“It’s important to note that the United States’ continued hostility and provocative practices against the Democratic People’s Republic of Korea despite our repeated protests and warnings could eventually be considered a declaration of war,” Kwon said, invoking North Korea’s formal name.
In face of the North’s growing threats, South Korea has been seeking stronger reassurances from the United States that it would swiftly and decisively use its nuclear capabilities to defend its ally from a North Korean nuclear attack.
“The United States will continue to work with (South Korea) to ensure an effective mix of capabilities, concepts, deployments, exercises, and tailored options to deter and, if necessary, respond to coercion and aggression by (North Korea),” the Department of Defense said in a statement.
Meanwhile, Seoul's Unification Ministry said it will resume radiation exposure tests for North Korean escapees who had lived near the North’s northern nuclear testing ground since its first detonation in 2006. Previous tests conducted on 40 escapees found nine people with abnormalities that could indicate high exposure, though no direct link to radiation was established.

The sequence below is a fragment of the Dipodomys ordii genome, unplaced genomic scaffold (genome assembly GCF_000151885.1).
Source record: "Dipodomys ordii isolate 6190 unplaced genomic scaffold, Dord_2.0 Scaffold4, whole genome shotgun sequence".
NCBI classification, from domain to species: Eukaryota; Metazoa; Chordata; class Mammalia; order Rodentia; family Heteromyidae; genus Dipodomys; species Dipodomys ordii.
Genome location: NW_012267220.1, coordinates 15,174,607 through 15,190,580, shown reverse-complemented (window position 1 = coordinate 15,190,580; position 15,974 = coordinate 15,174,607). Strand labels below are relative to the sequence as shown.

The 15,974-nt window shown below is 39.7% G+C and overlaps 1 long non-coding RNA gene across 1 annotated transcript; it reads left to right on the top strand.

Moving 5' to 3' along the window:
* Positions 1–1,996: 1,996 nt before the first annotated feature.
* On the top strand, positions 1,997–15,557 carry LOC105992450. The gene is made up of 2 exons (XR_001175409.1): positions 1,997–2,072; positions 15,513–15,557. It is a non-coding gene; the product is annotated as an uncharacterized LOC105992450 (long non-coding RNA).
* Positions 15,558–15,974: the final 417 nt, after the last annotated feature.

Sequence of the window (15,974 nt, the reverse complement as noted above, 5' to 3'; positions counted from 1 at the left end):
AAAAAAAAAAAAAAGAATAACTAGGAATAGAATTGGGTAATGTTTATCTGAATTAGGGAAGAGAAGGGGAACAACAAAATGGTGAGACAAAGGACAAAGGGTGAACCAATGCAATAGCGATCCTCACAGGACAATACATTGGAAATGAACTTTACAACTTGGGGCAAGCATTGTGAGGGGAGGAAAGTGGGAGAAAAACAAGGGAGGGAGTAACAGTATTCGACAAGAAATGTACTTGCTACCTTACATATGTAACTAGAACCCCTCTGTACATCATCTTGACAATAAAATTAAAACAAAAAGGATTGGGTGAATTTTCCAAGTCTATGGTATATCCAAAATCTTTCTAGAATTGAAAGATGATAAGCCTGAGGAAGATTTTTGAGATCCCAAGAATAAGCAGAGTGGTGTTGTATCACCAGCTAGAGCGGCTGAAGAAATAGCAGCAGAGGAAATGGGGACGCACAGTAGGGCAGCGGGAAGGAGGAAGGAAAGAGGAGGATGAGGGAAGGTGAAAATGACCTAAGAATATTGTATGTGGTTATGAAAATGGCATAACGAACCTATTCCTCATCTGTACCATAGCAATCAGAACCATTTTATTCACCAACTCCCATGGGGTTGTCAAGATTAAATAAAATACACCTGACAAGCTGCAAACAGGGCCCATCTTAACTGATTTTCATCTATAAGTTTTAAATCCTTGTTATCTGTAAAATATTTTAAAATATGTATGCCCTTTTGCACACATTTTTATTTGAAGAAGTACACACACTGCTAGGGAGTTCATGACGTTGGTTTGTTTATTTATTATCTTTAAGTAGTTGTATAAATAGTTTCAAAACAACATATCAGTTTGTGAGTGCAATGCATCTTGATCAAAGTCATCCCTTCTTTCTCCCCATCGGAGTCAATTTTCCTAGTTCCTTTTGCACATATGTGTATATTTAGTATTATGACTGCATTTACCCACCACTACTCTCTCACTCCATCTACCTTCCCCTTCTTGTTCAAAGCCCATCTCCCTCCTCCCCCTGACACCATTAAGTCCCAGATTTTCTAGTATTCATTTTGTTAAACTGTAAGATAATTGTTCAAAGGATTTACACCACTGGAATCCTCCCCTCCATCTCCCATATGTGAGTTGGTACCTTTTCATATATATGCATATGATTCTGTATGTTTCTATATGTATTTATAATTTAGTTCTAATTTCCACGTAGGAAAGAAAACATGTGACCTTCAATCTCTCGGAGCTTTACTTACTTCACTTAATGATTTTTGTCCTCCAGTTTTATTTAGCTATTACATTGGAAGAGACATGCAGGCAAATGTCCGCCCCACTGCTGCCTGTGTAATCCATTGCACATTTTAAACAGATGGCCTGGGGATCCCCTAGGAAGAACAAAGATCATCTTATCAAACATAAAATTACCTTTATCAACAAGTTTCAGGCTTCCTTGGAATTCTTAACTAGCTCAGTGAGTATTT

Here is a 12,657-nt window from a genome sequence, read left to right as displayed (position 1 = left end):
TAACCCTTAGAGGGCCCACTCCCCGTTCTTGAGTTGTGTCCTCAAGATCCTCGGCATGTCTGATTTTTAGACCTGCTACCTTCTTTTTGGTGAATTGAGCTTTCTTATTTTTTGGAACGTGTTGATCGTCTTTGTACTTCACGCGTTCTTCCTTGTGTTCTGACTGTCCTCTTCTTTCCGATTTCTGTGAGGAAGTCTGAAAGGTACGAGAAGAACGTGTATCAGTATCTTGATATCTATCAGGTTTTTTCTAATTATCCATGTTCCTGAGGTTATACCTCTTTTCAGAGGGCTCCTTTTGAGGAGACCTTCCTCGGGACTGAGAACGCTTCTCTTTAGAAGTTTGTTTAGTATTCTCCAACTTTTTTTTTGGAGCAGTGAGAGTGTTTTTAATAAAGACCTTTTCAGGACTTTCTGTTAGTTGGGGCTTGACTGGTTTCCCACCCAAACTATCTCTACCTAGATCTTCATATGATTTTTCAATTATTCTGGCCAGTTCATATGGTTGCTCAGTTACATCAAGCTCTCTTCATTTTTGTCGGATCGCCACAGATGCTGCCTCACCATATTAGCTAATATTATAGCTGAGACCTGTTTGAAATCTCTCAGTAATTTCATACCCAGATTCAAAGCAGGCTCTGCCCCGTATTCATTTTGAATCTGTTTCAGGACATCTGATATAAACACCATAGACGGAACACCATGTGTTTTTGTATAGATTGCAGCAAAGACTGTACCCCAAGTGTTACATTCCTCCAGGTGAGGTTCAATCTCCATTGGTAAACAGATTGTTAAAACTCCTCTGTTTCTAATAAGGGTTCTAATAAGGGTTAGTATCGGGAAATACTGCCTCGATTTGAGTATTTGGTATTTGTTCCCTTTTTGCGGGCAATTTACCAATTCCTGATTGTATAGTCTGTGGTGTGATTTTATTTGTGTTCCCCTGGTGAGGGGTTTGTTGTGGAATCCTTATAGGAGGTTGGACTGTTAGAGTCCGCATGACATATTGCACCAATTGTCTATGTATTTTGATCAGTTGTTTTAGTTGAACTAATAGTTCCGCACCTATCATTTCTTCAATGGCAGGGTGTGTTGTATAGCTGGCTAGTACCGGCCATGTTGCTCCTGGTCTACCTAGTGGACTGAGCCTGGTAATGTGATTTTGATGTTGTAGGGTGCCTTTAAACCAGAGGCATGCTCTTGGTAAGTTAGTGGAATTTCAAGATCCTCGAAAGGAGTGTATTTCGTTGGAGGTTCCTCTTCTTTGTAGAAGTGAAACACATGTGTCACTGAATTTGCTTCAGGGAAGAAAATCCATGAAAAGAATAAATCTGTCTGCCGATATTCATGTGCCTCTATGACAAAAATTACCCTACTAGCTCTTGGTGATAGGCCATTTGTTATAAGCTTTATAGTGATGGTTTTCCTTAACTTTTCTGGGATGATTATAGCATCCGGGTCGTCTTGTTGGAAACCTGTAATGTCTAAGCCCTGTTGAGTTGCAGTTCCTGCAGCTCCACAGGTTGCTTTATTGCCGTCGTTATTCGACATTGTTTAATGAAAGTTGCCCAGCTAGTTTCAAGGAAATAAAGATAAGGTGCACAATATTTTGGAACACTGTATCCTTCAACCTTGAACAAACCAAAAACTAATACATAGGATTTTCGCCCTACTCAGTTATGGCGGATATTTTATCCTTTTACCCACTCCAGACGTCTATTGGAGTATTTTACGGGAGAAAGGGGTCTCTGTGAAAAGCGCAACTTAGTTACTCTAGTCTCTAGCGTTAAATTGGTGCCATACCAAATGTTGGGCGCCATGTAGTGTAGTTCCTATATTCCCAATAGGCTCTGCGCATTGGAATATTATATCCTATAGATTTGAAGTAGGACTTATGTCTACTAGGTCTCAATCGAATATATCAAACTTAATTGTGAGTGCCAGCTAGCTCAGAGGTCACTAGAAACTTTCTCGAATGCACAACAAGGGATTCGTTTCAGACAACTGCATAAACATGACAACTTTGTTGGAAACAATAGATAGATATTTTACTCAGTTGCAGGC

The Seoul-based Transitional Justice Working Group had urged South Korea to resume such tests, saying radiation may have spread by rainfall and groundwater. The U.S. and South Korean officials have said the North Korea is likely preparing to conduct its seventh test at the site in Punggye-ri, which would be the first since 2017.
Lee, the ministry's spokesperson, said the government plans to provide tests to any of the 881 people who had lived in that North Korean region after 2006 who wish to be tested.
Kim Tong-hyung, The Associated Press